Monday, January 07, 2008

Book Review: How to Choose a Translation for All Its Worth

How to Choose a Translation for All Its Worth: A Guide to Understanding and Using Bible VersionsThe issue of Bible translations has been a perennially controversial one for many Christians - particularly those on the more conservative end of the believer spectrum. For some, the only legitimate translation is the King James Version (KJV) and there has been a good deal of ink spilled over the alleged distortions of modern versions that depart from the manuscripts on which the KJV was based. Much of this controversy is based on misinformation and distortion of the reality of translation. At last, there is a well-written, easy-to-understand, balanced, informative, practical book on the whole topic. Gordon D Fee (How to Read the Bible for All Its Worth; How to Read the Bible Book by Book) has teamed up with Mark L Strauss (Distorting Scripture?) to bring us How to Choose a Translation for All Its Worth: A Guide to Understanding and Using Bible Versions. Whatever you have read on this topic before, this book is worthy of your consideration. The authors have divided their discussion up into 5 parts:
  1. The Task of Translation - where the need for and the meaning and task of translation is described and discussed.
  2. Making Words Work - covering the actual process of what translators do when they try to translate words, figurative language into English. They also discuss the problem the Greek genitive. A whole chapter is devoted to this important problem.
  3. Translation and Culture - discusses the implications of trying to understand the original meaning of the text in ancient cultures and making them meaningful and impactful in English.
  4. Other Translation Issues - covering the issue of the "original text" (is it possible to know what it really was?) and questions of how the Bible is presented insofar as style and format are concerned (issues not usually covered but which, it turns out, are pretty important).
  5. The Bible in English - a brief history of the Bible in English and a survey of some of the more well-known contemporary versions available.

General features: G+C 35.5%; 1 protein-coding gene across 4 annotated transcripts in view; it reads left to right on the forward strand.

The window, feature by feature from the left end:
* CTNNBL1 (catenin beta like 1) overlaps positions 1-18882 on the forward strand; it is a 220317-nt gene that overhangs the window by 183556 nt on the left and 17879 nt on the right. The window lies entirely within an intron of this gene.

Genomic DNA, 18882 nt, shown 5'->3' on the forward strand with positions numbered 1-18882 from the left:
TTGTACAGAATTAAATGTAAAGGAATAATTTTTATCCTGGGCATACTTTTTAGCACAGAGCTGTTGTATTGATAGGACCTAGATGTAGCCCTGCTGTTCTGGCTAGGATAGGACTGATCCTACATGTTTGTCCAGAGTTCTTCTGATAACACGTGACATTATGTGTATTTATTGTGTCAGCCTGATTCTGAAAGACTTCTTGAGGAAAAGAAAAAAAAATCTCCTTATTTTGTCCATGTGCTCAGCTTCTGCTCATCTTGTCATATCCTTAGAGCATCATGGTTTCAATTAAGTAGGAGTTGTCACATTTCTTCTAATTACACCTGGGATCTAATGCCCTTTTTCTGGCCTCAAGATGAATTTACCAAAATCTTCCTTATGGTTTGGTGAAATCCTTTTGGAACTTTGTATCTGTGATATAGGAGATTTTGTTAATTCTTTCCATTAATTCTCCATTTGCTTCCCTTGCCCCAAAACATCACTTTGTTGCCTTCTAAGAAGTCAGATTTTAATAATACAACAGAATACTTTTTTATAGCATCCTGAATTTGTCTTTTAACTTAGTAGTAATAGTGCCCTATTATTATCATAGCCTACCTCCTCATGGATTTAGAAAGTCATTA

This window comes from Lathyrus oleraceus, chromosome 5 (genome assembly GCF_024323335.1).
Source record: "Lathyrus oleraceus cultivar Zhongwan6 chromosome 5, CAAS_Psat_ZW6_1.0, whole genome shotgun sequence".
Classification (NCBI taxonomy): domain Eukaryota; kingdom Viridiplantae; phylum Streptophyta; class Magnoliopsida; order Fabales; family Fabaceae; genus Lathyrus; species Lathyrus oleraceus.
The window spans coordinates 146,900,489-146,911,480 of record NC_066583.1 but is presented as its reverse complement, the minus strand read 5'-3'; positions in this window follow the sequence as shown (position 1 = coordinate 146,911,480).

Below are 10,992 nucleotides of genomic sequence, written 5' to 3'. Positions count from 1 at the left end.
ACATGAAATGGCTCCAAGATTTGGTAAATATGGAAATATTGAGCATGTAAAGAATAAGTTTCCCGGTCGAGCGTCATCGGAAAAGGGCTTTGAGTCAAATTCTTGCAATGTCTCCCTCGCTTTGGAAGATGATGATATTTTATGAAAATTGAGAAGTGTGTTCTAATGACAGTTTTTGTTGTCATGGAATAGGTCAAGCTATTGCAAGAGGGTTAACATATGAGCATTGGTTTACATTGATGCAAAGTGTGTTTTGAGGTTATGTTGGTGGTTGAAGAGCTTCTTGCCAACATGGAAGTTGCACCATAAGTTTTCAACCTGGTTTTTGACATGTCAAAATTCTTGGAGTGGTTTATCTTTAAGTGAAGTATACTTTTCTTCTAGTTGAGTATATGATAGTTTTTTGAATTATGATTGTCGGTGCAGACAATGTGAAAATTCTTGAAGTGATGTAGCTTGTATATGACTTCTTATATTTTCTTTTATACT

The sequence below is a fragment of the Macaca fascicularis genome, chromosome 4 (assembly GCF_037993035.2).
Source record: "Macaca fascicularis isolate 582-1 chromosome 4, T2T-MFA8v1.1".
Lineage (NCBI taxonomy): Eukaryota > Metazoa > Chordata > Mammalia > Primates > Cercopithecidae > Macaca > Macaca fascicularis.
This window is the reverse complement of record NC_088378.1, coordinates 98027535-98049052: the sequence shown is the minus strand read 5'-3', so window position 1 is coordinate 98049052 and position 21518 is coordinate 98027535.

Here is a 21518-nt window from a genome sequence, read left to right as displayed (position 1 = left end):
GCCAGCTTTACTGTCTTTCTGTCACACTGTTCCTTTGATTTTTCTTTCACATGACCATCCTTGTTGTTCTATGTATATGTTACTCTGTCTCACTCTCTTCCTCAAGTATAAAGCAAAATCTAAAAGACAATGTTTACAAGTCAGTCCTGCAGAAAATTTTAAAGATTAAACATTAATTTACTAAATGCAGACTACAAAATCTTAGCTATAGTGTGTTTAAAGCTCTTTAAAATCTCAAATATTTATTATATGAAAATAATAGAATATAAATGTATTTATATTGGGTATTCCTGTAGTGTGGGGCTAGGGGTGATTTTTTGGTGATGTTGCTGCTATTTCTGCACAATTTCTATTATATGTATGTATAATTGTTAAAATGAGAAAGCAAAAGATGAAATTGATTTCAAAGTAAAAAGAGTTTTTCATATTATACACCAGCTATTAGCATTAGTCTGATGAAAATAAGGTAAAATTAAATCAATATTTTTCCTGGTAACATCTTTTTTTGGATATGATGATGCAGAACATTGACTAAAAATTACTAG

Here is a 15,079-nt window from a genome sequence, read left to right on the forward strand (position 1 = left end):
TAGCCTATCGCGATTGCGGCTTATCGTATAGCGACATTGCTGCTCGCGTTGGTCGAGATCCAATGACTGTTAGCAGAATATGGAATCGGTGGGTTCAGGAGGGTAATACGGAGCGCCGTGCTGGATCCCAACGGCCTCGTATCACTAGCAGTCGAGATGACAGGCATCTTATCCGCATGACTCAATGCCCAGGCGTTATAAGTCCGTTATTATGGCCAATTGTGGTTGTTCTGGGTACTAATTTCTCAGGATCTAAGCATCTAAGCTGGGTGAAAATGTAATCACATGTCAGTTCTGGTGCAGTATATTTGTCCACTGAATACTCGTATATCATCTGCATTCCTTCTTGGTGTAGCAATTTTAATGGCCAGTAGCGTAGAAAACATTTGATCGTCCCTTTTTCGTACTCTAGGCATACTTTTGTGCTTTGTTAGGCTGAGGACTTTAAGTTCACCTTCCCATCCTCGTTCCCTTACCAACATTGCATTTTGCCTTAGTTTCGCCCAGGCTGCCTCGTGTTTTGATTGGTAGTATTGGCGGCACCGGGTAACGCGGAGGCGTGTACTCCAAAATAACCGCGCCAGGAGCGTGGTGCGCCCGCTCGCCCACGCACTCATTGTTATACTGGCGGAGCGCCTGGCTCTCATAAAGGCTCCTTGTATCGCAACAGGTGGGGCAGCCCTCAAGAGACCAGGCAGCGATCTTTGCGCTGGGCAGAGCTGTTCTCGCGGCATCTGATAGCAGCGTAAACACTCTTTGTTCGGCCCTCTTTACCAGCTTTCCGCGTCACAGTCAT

The book is rounded off with a helpful glossary of technical terms. At only 170 pages, this is an extremely helpful little book. The essential thesis is that the incredible range of modern Bible translations is a great blessing to the church. Understanding more about biblical translation allows the reader to make use of this gift in a balanced, positive way. Fee and Strauss provide a very useful continuum on which they map the Bible translations. It ranges from what is called formal equivalent translations (e.g. New American Standard Bible, KJV, New Revised Standard Version) which try to find a word-for-word equivalence between the biblical languages and English. At the other end of the spectrum are the functional equivalent translations (e.g. The Message and the New Living Translation). These translations attempt to convey the original meaning of the text, including its emotional impact, in English by rendering the meaning using modern metaphors, words, and grammar. In between these two are what the authors call the mediating translations (e.g. New International Version and the New English Translation) which attempt to strike a balance between the two ends of the continuum. Fee and Strauss recommend that readers should choose a selection of translations from each category on the continuum depending on their purpose for reading or studying. The authors, in their book, provide all the information and guidelines one needs to make the best choices. They are not prescriptive believing that it is up to each person to make these choices for themselves. They do, however, let the reader know of their own personal recommendations. How to Choose a Translation for All Its Worth is one of the best (if not the best) book I have read on this subject. D A Carson, who has written on this topic himself) has said, ’Yet another book on translation? Yes, and this is the one I shall now recommend.’ I agree. Whatever you might already think about the issue of Bible translations, get this book and read it! It will enrich your appreciation of the unprecedented tapestry of Bible translations we have available to us. Purchase How to Choose a Translation for All Its Worth: A Guide to Understanding and Using Bible Versions Related Links

1 comment:

  1. In my opinion, God's Word should be in the "language of the people" which means the everyday language, and not the English of 500 A.D. or 1000 A.D. or 1611 A.D. or 1800 A.D. or 1900 A.D. We are living in the 2008 A.D.'s language. People to say that we should stay with an Old English Bible or KJV or whatever, when we need to focus on the "language of the people," in today's time.

    The only perfect Bible was those original manuscripts which are not currently available. God has preserved the translation of His truths over the years and we can trust our Bibles by relying on the Holy Spirit. The Holy Spirit have been with the translators while they were translating. Remember, God is control and keep in mind, its good to see 66 books agree with one another.

    When picking a Study Bible will probably depend on your theological leanings. The designation "study Bible" can refer to two things. In some contexts it refers to the translation itself, to a version of the Bible suitable for study. More often, however, it refers to a translation plus a set of features designed to help one read and study the text.